As investors look to the markets ahead, it is important to considers ways to prepare for both cyclical and secular changes.
In the recent webcast, Barbell Cyclical and Secular Change: Balancing Opportunities and Risks, Michael Arone, Chief Investment Strategist, SPDR, State Street Global Advisors, highlighted the shift in factor trends that took place in the fourth quarter of 2020, with cyclical size and value factors taking charge.
“Size and Value rallied hard off the vaccine news, while Quality held up better than Momentum, given the potential for an uneven recovery,” Arone said.
Nevertheless, the momentum factor continues to shine in 2020 and remains the best performing single factor so far this year. This just goes to show that individual factor plays may not last forever. Investors may be better served with a diversified multi-factor ETF strategy that provides a balanced approach to diversification.
Consequently, investors may consider options like the SPDR MSCI USA StrategicFactors ETF (NYSEArca: QUS) and SPDR MSCI EAFE StrategicFactors ETF (NYSEArca: QEFA) to remain invested and limit downside risks. Rather than rebalancing to cash or allocating just to beta, these strategies can help limit the impact of volatility while pursuing returns. The ETFs track a Smart Beta index that blends low volatility, quality, and value exposures together in a single strategy.
Looking ahead, Arone believes that earnings are projected to be higher for cyclical market segments. Value and cyclicals stocks are expected to outpace growth and non-cyclicals in 2021 and 2022. He argues that given this recovery is likely to eventually feature higher rates ahead, cyclical exposure with a strong positive relationship to rates is ideal. The S&P 500 Banking Select Industry Index exhibits some of the highest 5-year correlation to the 10-year yield. Consequently, investors may consider funds like the SPDR S&P Bank ETF (NYSEArca: KBE), which tracks this banking benchmark.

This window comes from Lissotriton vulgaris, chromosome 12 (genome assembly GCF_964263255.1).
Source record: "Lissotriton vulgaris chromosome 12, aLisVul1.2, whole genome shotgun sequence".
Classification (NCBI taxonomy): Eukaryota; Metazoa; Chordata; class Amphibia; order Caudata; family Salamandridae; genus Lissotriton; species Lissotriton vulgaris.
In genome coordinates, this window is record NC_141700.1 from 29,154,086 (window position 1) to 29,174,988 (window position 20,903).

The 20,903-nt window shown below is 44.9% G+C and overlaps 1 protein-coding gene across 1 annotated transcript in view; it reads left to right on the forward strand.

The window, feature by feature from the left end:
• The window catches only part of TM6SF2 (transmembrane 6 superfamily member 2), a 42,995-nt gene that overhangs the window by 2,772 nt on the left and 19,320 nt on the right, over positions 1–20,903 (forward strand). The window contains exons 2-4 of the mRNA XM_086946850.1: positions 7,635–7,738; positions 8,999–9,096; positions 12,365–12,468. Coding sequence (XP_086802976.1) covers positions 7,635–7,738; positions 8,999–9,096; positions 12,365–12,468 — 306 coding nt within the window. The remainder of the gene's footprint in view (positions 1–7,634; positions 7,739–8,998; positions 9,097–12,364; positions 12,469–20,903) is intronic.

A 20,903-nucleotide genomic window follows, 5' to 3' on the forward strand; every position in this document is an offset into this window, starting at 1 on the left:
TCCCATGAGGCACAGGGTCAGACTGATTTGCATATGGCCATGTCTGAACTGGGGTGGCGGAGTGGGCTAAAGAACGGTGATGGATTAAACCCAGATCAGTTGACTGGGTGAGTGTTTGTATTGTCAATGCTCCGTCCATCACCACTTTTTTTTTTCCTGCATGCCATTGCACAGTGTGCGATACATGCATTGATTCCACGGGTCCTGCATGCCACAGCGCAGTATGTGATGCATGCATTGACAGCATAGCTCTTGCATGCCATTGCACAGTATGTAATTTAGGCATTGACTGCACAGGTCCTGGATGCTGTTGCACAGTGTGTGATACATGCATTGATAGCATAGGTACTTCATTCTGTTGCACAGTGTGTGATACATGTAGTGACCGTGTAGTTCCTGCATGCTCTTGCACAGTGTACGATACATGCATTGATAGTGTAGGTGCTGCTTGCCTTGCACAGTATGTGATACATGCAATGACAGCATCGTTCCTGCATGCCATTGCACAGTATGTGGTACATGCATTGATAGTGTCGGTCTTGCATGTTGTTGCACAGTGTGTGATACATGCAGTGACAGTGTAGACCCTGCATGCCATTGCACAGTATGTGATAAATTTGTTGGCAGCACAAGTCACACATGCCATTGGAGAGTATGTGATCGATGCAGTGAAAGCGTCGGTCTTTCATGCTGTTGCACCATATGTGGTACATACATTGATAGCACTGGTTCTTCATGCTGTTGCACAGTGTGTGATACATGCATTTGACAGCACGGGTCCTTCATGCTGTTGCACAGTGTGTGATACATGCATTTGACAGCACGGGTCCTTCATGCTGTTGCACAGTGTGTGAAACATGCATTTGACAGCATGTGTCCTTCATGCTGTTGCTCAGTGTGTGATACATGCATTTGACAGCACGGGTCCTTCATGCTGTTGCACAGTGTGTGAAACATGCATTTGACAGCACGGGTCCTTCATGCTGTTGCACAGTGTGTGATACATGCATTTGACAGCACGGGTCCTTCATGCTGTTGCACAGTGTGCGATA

The global COVID-19 crisis has also created an innovation inflection point for new technologies like robotics, genetic engineering, autonomous vehicles, and clean power, among others.
“While it is true that the long-term effects of the COVID-19 pandemic remain to be seen, there is likely to be an exponential increase in the demand for innovative technologies across many industries,” Arone said.
For innovative technology exposure, investors can look to State Street’s line of next generation ETFs, including the SPDR Kensho Clean Power ETF (CNRG), SPDR Kensho Final Frontiers ETF (ROKT), SPDR S&P Kensho Future Security ETF (NYSEARCA: FITE), SPDR S&P Kensho Intelligent Structures ETF (SIMS), SPDR S&P Kensho New Economies Composite ETF (NYSEArca: KOMP), and SPDR S&P Kensho Smart Mobility ETF (HAIL).
Investors can also consider specific sector plays to target rebounding areas of the market.
“Given strong Q4 earnings surprises, analysts have raised next-year earnings expectations for Energy, Financials, Tech, and Materials by large margins,” Arone said.
Investors can focus on sector specific exposure through ETFs like the Energy Select Sector SPDR (NYSEArca: XLE), Financial Select Sector SPDR (NYSEArca: XLF), Materials Select Sector SPDR Fund (XLB), and Technology Select Sector SPDR ETF (NYSEArca: XLK).
Richard Bernstein, CEO/CIO, Richard Bernstein Advisors, also advised investors to take a step back and consider the prevailing trends to get a clearer idea of where the opportunities lie in the current market environment.
Investors should “tailor the core by balancing between cyclical and sustainable growth” and consider what will “amplify secular change across our society,” Bernstein said. This way we can “focus on the cyclical change with a dedicated high-conviction exposure.”
Financial advisors who are interested in learning about portfolio positioning can watch the webcast here on demand.